Nonetheless, relations between the Palestinian leadership in Ramallah and Iran are not at their best. Tensions escalated in August 2016 when President Mahmoud Abbas met with Iranian opposition leader Maryam Rajavi in Paris. The meeting drew harsh responses from Tehran. In a more recent sign of tensions, Anwar Zakaria, assistant undersecretary at the Palestinian Authority's (PA) Education Ministry, said in a March 25 press statement that his ministry does not recognize degrees issued by Iranian universities in the absence of official relations with the Education Ministry in Tehran. The undersecretary of the Hamas-affiliated Education Ministry in Gaza, Ziad Thabet, confirmed the PA's decision in a press statement on the same day, but without providing reasons.
A Palestinian official close to Abbas told Al-Monitor on condition of anonymity, “Iran continues to support Palestinian factions, both on the military and financial levels, regardless of any negative assessment of its regional policies on the Palestinians’ part. This support helps Iran to achieve its political interests in the region, in terms of confronting Arab countries, and shows the Arab public opinion that Iran continues to back the Palestinians regardless of sectarian polarization between Sunnis and Shiites.”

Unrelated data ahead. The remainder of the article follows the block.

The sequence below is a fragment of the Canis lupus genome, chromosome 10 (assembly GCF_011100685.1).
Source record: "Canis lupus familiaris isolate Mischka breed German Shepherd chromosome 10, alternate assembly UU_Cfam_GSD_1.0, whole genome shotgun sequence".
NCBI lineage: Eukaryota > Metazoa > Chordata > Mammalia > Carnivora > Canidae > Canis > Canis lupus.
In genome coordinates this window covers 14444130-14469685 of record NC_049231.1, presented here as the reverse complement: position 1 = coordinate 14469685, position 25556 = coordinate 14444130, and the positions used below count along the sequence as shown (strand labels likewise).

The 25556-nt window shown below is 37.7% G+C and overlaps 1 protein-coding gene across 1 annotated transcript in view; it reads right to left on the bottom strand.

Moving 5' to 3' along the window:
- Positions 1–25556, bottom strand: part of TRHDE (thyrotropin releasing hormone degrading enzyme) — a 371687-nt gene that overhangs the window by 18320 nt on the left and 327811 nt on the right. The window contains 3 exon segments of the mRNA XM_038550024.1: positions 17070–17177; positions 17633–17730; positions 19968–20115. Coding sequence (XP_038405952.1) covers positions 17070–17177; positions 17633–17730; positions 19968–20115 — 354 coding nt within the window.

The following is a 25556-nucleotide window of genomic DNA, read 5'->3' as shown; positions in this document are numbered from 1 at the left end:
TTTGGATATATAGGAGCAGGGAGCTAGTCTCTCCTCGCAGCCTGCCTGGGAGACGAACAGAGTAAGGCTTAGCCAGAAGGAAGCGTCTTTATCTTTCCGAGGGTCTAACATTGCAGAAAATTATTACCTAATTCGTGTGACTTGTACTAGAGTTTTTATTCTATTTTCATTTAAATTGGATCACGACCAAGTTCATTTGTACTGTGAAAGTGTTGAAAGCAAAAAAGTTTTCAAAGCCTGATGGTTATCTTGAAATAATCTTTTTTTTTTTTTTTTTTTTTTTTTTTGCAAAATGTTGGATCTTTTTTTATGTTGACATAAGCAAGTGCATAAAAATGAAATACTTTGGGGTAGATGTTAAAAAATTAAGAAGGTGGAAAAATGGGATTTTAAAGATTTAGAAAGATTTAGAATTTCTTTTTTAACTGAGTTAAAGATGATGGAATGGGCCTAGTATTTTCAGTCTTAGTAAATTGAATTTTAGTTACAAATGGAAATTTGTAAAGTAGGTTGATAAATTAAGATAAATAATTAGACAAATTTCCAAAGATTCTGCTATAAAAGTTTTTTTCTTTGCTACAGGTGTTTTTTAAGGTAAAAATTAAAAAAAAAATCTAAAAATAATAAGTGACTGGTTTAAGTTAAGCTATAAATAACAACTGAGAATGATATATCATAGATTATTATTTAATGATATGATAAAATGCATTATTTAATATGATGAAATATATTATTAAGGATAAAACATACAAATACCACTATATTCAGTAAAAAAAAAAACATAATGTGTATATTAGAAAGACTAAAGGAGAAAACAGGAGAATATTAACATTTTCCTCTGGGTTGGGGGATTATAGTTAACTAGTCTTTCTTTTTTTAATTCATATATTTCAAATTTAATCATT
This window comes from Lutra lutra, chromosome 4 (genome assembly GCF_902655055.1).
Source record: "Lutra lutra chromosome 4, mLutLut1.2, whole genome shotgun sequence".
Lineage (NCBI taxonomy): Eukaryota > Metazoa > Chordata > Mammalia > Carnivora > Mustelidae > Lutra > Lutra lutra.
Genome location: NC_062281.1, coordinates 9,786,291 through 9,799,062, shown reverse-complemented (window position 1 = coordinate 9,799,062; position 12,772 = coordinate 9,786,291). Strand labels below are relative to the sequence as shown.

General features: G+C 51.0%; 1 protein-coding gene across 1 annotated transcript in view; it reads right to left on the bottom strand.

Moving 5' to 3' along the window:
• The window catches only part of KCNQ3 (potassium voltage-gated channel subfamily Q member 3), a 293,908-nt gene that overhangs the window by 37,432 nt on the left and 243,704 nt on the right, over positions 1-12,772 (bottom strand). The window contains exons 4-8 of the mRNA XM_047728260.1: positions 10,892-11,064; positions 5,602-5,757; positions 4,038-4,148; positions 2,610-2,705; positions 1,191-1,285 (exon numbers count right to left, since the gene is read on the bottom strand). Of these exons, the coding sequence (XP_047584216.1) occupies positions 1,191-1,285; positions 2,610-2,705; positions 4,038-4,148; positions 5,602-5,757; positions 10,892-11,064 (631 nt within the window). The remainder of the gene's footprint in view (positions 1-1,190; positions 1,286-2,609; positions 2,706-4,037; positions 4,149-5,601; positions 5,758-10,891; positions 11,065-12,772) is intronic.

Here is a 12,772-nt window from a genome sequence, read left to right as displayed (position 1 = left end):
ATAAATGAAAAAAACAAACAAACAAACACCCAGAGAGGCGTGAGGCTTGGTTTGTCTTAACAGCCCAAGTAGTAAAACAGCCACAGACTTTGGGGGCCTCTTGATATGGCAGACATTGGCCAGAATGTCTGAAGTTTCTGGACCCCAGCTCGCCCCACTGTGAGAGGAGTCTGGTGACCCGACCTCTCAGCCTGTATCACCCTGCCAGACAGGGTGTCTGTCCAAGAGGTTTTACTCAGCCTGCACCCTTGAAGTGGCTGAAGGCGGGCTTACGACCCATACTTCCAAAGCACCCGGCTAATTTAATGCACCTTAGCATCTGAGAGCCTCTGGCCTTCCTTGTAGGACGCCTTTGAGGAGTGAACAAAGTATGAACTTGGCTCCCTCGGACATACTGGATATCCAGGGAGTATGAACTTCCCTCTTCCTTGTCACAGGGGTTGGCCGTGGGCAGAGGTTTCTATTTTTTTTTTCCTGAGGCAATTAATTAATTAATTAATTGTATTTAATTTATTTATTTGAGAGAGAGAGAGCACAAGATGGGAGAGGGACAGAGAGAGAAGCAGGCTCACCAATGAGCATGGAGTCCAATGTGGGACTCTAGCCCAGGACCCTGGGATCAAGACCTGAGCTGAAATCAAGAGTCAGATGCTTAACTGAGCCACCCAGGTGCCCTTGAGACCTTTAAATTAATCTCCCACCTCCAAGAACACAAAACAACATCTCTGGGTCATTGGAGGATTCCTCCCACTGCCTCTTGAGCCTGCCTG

Although Iranian leaders might not appreciate the Palestinians’ negative assessment of their policies, they do not necessarily need to change them, because they assume Palestinian factions want and need its financial and military support. On the other hand, Tehran is anxious to support the Palestinians, as its assistance could earn it goodwill among Arabs, given the number of Arabs who see Iran as targeting Sunni Arabs in Iraq, Syria and Yemen. Iranian support for the Palestinians is thus a mutual interest, not necessarily a strategic alliance.